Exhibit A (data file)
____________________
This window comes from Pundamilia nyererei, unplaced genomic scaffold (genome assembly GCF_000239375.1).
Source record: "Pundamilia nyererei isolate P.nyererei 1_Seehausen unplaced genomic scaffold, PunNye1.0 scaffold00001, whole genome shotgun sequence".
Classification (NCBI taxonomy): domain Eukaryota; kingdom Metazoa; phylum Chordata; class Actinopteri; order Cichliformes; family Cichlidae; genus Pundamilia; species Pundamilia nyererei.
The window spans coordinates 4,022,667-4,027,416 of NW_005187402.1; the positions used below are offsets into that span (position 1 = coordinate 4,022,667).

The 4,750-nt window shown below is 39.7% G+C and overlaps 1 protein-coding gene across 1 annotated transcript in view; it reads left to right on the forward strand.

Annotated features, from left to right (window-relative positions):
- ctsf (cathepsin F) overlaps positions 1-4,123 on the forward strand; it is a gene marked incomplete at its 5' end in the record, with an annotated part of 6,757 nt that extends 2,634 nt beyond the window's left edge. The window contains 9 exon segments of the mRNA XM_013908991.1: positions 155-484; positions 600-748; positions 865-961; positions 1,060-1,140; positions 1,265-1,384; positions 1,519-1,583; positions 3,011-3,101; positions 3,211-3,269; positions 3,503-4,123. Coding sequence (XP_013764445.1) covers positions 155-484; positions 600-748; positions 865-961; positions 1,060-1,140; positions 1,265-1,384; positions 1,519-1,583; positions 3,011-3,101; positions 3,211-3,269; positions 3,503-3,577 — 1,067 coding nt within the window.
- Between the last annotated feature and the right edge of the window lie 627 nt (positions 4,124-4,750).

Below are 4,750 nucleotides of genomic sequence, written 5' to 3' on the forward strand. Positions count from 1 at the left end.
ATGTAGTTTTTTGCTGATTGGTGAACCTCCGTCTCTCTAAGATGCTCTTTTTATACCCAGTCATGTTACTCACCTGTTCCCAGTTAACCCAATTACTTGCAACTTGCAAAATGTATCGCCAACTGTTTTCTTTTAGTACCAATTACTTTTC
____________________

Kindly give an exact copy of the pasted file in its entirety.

This window comes from Pundamilia nyererei, unplaced genomic scaffold (genome assembly GCF_000239375.1).
Source record: "Pundamilia nyererei isolate P.nyererei 1_Seehausen unplaced genomic scaffold, PunNye1.0 scaffold00001, whole genome shotgun sequence".
Classification (NCBI taxonomy): domain Eukaryota; kingdom Metazoa; phylum Chordata; class Actinopteri; order Cichliformes; family Cichlidae; genus Pundamilia; species Pundamilia nyererei.
The window spans coordinates 4,022,667-4,027,416 of NW_005187402.1; the positions used below are offsets into that span (position 1 = coordinate 4,022,667).

The 4,750-nt window shown below is 39.7% G+C and overlaps 1 protein-coding gene across 1 annotated transcript in view; it reads left to right on the forward strand.

Annotated features, from left to right (window-relative positions):
- ctsf (cathepsin F) overlaps positions 1-4,123 on the forward strand; it is a gene marked incomplete at its 5' end in the record, with an annotated part of 6,757 nt that extends 2,634 nt beyond the window's left edge. The window contains 9 exon segments of the mRNA XM_013908991.1: positions 155-484; positions 600-748; positions 865-961; positions 1,060-1,140; positions 1,265-1,384; positions 1,519-1,583; positions 3,011-3,101; positions 3,211-3,269; positions 3,503-4,123. Coding sequence (XP_013764445.1) covers positions 155-484; positions 600-748; positions 865-961; positions 1,060-1,140; positions 1,265-1,384; positions 1,519-1,583; positions 3,011-3,101; positions 3,211-3,269; positions 3,503-3,577 — 1,067 coding nt within the window.
- Between the last annotated feature and the right edge of the window lie 627 nt (positions 4,124-4,750).

Below are 4,750 nucleotides of genomic sequence, written 5' to 3' on the forward strand. Positions count from 1 at the left end.
ATGTAGTTTTTTGCTGATTGGTGAACCTCCGTCTCTCTAAGATGCTCTTTTTATACCCAGTCATGTTACTCACCTGTTCCCAGTTAACCCAATTACTTGCAACTTGCAAAATGTATCGCCAACTGTTTTCTTTTAGTACCAATTACTTTTC